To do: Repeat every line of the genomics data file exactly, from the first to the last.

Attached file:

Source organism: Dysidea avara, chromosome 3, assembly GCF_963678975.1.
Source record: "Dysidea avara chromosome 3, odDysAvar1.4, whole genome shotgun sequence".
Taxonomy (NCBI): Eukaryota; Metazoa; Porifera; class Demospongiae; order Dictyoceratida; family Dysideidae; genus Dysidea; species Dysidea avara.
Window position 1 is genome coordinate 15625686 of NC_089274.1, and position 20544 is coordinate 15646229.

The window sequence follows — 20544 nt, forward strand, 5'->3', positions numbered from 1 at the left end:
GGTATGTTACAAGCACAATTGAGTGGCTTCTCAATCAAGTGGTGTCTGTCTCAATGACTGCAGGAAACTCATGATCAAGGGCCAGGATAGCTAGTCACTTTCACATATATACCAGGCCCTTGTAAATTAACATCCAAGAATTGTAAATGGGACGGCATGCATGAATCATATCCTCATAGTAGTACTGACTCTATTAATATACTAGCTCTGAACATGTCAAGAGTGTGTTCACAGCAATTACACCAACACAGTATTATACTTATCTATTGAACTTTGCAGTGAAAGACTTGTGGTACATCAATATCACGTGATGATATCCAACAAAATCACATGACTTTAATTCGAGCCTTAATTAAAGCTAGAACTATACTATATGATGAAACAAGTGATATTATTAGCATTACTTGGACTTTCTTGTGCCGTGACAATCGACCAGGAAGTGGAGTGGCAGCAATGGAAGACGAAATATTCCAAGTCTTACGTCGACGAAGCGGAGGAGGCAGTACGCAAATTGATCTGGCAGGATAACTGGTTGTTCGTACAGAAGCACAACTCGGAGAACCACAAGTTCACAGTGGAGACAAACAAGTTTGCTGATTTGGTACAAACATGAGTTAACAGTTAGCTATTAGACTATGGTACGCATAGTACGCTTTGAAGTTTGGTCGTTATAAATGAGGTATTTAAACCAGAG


Source organism: Dysidea avara, chromosome 3, assembly GCF_963678975.1.
Source record: "Dysidea avara chromosome 3, odDysAvar1.4, whole genome shotgun sequence".
Taxonomy (NCBI): Eukaryota; Metazoa; Porifera; class Demospongiae; order Dictyoceratida; family Dysideidae; genus Dysidea; species Dysidea avara.
Window position 1 is genome coordinate 15625686 of NC_089274.1, and position 20544 is coordinate 15646229.

The window sequence follows — 20544 nt, forward strand, 5'->3', positions numbered from 1 at the left end:
GGTATGTTACAAGCACAATTGAGTGGCTTCTCAATCAAGTGGTGTCTGTCTCAATGACTGCAGGAAACTCATGATCAAGGGCCAGGATAGCTAGTCACTTTCACATATATACCAGGCCCTTGTAAATTAACATCCAAGAATTGTAAATGGGACGGCATGCATGAATCATATCCTCATAGTAGTACTGACTCTATTAATATACTAGCTCTGAACATGTCAAGAGTGTGTTCACAGCAATTACACCAACACAGTATTATACTTATCTATTGAACTTTGCAGTGAAAGACTTGTGGTACATCAATATCACGTGATGATATCCAACAAAATCACATGACTTTAATTCGAGCCTTAATTAAAGCTAGAACTATACTATATGATGAAACAAGTGATATTATTAGCATTACTTGGACTTTCTTGTGCCGTGACAATCGACCAGGAAGTGGAGTGGCAGCAATGGAAGACGAAATATTCCAAGTCTTACGTCGACGAAGCGGAGGAGGCAGTACGCAAATTGATCTGGCAGGATAACTGGTTGTTCGTACAGAAGCACAACTCGGAGAACCACAAGTTCACAGTGGAGACAAACAAGTTTGCTGATTTGGTACAAACATGAGTTAACAGTTAGCTATTAGACTATGGTACGCATAGTACGCTTTGAAGTTTGGTCGTTATAAATGAGGTATTTAAACCAGAG